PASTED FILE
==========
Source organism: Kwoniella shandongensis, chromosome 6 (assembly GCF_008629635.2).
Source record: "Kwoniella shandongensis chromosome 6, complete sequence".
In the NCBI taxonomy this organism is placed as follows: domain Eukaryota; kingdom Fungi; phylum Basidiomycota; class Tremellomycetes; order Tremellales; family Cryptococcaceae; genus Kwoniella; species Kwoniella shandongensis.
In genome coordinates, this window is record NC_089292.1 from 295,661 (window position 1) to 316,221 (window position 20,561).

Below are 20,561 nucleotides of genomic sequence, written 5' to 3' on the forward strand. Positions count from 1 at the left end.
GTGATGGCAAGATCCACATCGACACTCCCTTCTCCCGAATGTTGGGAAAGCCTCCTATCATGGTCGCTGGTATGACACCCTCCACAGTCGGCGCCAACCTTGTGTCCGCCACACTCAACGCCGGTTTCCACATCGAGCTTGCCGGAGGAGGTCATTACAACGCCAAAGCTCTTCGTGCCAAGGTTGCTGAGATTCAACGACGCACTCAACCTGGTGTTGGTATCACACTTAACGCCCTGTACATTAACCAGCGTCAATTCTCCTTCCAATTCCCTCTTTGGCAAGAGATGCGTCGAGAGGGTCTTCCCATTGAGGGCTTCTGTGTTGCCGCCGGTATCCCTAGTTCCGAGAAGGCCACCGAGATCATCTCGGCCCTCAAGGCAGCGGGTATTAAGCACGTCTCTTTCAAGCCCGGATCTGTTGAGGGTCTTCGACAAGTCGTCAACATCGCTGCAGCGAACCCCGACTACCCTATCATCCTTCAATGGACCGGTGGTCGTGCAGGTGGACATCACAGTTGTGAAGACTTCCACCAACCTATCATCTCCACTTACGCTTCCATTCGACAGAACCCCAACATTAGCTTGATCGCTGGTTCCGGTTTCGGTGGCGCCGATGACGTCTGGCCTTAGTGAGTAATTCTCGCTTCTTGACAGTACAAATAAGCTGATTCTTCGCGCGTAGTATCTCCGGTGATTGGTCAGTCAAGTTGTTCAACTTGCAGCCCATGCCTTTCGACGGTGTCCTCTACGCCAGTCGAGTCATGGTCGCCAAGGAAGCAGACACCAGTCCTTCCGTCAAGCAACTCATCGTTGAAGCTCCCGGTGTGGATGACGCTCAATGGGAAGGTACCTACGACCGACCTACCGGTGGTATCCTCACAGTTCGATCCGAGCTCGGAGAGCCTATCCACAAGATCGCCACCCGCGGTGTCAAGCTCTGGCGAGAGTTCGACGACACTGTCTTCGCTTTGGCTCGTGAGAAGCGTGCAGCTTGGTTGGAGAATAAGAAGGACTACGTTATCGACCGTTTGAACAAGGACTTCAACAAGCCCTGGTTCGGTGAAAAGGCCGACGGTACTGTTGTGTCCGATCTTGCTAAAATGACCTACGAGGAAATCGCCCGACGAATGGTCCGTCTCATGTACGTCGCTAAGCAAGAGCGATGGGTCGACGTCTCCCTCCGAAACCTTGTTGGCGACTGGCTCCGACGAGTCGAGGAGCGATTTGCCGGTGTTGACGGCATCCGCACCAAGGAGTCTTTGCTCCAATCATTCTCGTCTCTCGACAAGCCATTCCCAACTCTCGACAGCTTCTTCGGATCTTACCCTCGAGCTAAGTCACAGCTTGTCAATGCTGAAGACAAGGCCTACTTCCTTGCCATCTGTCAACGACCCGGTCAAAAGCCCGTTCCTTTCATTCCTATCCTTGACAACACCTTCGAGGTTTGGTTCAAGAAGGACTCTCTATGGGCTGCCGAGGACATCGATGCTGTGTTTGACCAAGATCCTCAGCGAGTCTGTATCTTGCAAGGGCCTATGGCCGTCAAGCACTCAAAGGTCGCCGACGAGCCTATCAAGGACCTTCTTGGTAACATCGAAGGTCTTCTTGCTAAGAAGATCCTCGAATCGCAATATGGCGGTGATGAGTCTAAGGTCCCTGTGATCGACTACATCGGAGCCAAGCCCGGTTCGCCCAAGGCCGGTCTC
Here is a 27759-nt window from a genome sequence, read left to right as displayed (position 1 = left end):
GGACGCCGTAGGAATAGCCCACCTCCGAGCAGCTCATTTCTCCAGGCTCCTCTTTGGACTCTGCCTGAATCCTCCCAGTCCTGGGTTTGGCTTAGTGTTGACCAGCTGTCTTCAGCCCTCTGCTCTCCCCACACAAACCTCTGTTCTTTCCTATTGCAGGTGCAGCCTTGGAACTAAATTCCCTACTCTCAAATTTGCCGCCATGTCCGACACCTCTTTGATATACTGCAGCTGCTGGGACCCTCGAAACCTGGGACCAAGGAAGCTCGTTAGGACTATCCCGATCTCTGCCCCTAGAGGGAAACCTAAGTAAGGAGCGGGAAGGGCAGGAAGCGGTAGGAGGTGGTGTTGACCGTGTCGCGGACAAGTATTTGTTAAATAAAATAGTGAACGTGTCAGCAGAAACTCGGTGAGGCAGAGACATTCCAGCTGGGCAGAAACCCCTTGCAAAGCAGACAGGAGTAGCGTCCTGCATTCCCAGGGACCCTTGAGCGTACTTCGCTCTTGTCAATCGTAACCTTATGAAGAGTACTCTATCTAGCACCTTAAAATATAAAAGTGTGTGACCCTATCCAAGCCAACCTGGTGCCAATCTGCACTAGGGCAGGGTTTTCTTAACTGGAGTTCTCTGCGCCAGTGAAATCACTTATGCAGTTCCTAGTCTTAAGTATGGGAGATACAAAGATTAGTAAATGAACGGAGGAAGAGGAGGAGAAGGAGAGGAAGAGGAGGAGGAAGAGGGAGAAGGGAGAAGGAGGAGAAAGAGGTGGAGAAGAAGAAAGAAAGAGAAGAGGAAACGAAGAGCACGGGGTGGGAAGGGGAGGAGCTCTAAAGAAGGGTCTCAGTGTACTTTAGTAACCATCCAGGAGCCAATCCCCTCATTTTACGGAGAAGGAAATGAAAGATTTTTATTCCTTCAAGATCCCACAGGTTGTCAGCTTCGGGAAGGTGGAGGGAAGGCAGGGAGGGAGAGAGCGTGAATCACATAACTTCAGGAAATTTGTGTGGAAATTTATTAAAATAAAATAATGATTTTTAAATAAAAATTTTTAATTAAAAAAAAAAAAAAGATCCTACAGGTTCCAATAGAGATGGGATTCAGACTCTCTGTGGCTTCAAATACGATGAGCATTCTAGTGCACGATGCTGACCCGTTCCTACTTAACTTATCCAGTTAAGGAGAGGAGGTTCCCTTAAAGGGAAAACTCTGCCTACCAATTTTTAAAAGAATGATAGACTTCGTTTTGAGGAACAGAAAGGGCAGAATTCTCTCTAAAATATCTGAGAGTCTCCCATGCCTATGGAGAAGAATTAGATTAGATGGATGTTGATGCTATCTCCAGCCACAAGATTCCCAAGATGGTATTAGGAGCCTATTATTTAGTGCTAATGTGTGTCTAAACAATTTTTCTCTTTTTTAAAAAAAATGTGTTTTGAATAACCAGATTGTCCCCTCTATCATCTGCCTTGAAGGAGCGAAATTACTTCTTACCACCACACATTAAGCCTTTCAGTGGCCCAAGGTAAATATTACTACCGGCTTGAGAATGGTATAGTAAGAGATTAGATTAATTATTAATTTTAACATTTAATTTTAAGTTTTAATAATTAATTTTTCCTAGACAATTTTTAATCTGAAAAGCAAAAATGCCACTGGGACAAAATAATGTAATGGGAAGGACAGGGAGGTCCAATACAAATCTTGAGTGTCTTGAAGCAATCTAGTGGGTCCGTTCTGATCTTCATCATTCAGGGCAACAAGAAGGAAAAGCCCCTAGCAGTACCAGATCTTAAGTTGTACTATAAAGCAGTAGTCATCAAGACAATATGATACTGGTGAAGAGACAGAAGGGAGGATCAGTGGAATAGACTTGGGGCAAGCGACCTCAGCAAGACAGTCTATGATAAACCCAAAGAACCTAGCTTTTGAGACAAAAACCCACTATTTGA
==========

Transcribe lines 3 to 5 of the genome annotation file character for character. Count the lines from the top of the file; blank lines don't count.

In the NCBI taxonomy this organism is placed as follows: domain Eukaryota; kingdom Fungi; phylum Basidiomycota; class Tremellomycetes; order Tremellales; family Cryptococcaceae; genus Kwoniella; species Kwoniella shandongensis.
In genome coordinates, this window is record NC_089292.1 from 295,661 (window position 1) to 316,221 (window position 20,561).

Below are 20,561 nucleotides of genomic sequence, written 5' to 3' on the forward strand. Positions count from 1 at the left end.